The Kremlin has symbolized the mystery and power of Russia since the 15th century. We left our preconceived notions behind and set out to see first hand what it was all about. We made our entrance via Kutufya and Troitskaya Bashyna Towers. Soon we were at Cathedral’s Square, surrounded by The Cathedral of the Twelve Apostles, The Ivan the Great Bell Tower, The Cathedral of the Archangel, The Assumption Cathedral, The Annunciation Cathedral and The Church of the Deposition of the Virgin’s Robe.
Nearby we also found the largest bell in the world (The Czar Bell) and the largest cannon in the world (The Czar Cannon). The cannon has never been fired and the bell has never been rung.
Then we worked our way to The Armory Palace, which is an amazing museum filled with rare treasures, including royal carriages, jewel encrusted thrones, crowns, gowns, armor, and a collection of Faberge eggs. How come the Easter Bunny never left us one of these?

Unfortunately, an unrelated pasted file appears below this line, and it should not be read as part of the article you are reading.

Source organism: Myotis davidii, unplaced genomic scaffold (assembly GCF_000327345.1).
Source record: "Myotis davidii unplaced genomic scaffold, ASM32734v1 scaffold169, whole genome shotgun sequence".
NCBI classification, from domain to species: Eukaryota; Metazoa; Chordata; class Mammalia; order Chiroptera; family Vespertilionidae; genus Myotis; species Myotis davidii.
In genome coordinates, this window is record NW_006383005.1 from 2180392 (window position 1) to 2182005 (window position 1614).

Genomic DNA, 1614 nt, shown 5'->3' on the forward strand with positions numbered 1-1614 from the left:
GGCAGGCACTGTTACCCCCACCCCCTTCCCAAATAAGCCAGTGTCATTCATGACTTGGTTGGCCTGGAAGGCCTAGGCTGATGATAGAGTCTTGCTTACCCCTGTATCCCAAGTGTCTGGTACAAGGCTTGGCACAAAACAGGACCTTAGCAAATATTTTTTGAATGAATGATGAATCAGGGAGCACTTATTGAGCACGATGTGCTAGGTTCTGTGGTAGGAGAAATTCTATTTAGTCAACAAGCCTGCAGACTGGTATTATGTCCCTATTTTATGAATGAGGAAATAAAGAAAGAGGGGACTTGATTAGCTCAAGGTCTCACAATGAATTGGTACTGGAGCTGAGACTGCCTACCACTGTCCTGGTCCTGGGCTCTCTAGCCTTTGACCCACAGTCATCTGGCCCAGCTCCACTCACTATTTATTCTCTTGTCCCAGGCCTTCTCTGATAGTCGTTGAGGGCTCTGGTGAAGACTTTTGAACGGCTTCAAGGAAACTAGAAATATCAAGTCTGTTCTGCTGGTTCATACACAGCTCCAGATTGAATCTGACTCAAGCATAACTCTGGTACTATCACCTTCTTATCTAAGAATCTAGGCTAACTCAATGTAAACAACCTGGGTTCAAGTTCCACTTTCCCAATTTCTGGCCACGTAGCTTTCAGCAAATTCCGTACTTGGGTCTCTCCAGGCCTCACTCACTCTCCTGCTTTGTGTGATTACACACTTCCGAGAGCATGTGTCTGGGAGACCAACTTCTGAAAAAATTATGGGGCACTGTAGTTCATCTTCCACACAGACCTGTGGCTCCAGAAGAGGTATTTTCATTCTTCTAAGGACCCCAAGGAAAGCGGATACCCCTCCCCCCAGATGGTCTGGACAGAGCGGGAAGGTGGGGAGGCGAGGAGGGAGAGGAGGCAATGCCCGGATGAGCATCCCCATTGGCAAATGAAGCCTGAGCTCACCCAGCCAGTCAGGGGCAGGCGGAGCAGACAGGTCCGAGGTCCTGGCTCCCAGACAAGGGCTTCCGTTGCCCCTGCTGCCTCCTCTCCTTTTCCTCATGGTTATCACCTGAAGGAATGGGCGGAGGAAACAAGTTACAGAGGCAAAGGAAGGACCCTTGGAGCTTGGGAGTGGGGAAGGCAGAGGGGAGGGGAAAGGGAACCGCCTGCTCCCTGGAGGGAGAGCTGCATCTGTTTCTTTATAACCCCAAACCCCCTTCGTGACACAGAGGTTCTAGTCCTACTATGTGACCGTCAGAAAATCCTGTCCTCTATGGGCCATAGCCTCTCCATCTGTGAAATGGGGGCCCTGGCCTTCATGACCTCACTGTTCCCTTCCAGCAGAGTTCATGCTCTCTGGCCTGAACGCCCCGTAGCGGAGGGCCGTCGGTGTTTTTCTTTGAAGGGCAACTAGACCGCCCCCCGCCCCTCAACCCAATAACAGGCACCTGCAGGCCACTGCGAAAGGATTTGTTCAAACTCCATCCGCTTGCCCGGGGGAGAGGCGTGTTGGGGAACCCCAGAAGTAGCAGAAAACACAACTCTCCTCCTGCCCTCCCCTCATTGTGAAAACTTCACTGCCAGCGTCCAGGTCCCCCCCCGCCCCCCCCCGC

Outside the Kremlin walls we found Alexander Garden Park (a great place to hang out and have a beer – which everyone seems to do at any hour of the day), The Tomb of the Unknown Soldier and, of course, Red Square.
You would think that the name “Red” Square would have something to do with the communists, but actually the name is derived from the Russian word for beautiful. It is an amazing place. You find yourself surrounded by The National Historical Museum, the massive GUM shopping complex, the Northern Kremlin wall, St. Basil’s Cathedral and Lenin’s Tomb. Rushing into our minds were all those black and white images of the military parades, with demi-gods like Stalin, perched atop Lenin’s Tomb, overlooking the propaganda based spectacle devoted to portraying a sense of military might. How different it looks in reality. The menacing images we were indoctrinated to fear are replaced by a tranquil place of beauty. Instead of people devoted to our ultimate destruction we find peaceful, if somewhat placid, friendly hosts.
Saturday, June 23rd, day 355, we went to see the Cathedral of Christ Our Savior and The Pushkin Museum of Fine Arts. In between the church and the museum we were drawn to a crowd watching an apartment building burn to the ground.